District of Columbia Mayor Muriel E. Bowser is sworn in for a second term at the Walter E Washington Convention Center in Washington, D.C. Jan. 2. (Marvin Joseph/The Washington Post)

THE RECENT announcement by D.C. officials of a plan of action to tackle the District’s opioid epidemic prompts two questions. What took them so long? And, what are the chances for success given the city’s sorry performance to date in responding to this public-health crisis?

Mayor Muriel E. Bowser (D) in December released a 22-page report that maps out the creation or expansion of programs aimed at cutting the number of opioid overdose deaths in the District by 50 percent by the year 2020. Release of the report came after a Post investigation detailed the city’s laggard response in implementing treatment and prevention programs — even as the number of deaths soared.

“People discount the severity of our opioid epidemic because it’s mainly older, African American men who have used heroin long-term who are dying. There just seems to be no urgency in addressing the crisis,” Kaitlyn Boecker of the D.C. office of the Drug Policy Alliance told The Post’s Peter Jamison. The number of opioid-related deaths in the District has more than tripled in recent years, from 83 in 2014 to 279 in 2017 . Final figures for 2018 were not available, but a November report from the D.C. Office of the Chief Medical Examiner forecast 204 overdoses.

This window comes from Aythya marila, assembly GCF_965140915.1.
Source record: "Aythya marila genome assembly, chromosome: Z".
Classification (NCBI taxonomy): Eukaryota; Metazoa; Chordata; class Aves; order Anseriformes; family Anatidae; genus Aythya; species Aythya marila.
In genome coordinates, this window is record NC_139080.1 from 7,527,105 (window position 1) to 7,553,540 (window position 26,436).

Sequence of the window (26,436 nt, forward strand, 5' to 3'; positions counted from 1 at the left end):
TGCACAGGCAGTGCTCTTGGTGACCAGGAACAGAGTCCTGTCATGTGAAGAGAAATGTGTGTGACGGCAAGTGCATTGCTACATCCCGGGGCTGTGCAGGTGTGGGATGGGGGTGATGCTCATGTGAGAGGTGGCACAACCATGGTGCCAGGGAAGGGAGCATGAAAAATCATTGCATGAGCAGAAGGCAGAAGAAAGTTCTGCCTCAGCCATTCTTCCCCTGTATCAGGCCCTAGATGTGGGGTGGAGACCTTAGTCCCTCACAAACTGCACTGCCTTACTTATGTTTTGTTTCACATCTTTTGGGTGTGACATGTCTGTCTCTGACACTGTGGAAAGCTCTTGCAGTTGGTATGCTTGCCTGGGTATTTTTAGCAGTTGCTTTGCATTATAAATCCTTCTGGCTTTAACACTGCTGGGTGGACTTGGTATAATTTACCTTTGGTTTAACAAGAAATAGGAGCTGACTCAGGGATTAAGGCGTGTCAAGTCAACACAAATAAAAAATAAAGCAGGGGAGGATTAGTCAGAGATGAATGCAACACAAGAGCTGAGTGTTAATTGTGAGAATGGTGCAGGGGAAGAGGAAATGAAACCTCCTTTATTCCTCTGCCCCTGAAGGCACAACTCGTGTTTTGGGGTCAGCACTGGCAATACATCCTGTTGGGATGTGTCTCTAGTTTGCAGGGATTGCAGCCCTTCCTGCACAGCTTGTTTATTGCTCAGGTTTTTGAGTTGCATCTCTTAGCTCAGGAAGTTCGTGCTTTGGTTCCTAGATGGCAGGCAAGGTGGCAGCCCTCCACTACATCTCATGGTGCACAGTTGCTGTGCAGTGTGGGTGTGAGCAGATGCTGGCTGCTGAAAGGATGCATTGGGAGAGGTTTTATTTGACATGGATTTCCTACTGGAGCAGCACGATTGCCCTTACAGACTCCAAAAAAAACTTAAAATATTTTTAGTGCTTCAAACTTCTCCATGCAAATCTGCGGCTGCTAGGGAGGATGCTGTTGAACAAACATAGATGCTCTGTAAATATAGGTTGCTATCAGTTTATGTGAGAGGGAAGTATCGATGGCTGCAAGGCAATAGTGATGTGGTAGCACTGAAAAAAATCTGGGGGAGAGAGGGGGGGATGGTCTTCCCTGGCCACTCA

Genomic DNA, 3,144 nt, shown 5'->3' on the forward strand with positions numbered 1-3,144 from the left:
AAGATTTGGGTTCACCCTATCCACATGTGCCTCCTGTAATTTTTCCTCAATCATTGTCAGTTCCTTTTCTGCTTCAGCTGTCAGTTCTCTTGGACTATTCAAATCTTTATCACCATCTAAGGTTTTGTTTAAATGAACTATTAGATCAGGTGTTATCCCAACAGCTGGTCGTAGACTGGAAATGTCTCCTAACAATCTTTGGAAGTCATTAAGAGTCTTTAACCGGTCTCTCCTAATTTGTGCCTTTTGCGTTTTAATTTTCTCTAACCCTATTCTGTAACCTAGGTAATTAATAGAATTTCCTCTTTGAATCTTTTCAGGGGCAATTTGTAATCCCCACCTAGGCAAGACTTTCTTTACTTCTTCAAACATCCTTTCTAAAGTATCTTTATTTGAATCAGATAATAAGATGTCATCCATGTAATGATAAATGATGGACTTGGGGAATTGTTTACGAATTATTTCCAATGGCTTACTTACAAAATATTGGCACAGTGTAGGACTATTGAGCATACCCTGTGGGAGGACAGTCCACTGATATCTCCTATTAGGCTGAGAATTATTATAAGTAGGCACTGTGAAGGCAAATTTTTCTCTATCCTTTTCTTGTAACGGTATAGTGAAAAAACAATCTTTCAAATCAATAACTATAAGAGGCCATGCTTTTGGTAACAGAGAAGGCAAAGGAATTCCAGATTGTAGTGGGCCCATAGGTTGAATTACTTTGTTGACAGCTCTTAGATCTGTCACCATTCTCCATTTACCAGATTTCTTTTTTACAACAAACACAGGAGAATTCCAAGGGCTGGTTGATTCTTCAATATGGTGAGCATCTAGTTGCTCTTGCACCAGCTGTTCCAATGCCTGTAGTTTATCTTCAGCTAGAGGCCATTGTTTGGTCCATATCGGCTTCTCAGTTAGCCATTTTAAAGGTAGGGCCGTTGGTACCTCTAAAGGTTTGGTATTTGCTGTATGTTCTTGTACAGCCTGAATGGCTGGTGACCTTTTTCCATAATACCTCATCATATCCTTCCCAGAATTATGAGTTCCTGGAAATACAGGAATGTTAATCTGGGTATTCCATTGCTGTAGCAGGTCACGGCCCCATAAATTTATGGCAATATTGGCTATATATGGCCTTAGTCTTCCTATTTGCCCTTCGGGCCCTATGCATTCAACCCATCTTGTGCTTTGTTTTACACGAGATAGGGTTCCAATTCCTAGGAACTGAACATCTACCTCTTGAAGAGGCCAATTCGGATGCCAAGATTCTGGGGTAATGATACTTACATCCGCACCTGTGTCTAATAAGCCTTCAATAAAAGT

The apparent dip in overdose deaths in 2018 tragically might be due to the fact that many of the addicts most at risk from the fentanyl commonly cut into heroin have already died. That the city faltered in its efforts — misspending federal grant dollars and failing to implement lifesaving strategies adopted with success by other cities — is clear. “Pure incompetence” was the assessment of one official who said his clinic received nearly $1.5 million of grant money to provide treatment but never had a single patient referred to it.

D.C. officials said the past several years have been a learning period. Hopefully the right lessons have taken hold. There has been a change in leadership in the Department of Behavioral Health, which administers many of the programs, and the strategic plan “LIVE. LONG. DC.” is the result of work by D.C. agencies, doctors, substance abuse treatment providers, council members and individuals in recovery. As she took the oath of office last week for her second term, Ms. Bowser acknowledged the need to do more work in this critical area. The D.C. Council should make sure she follows through.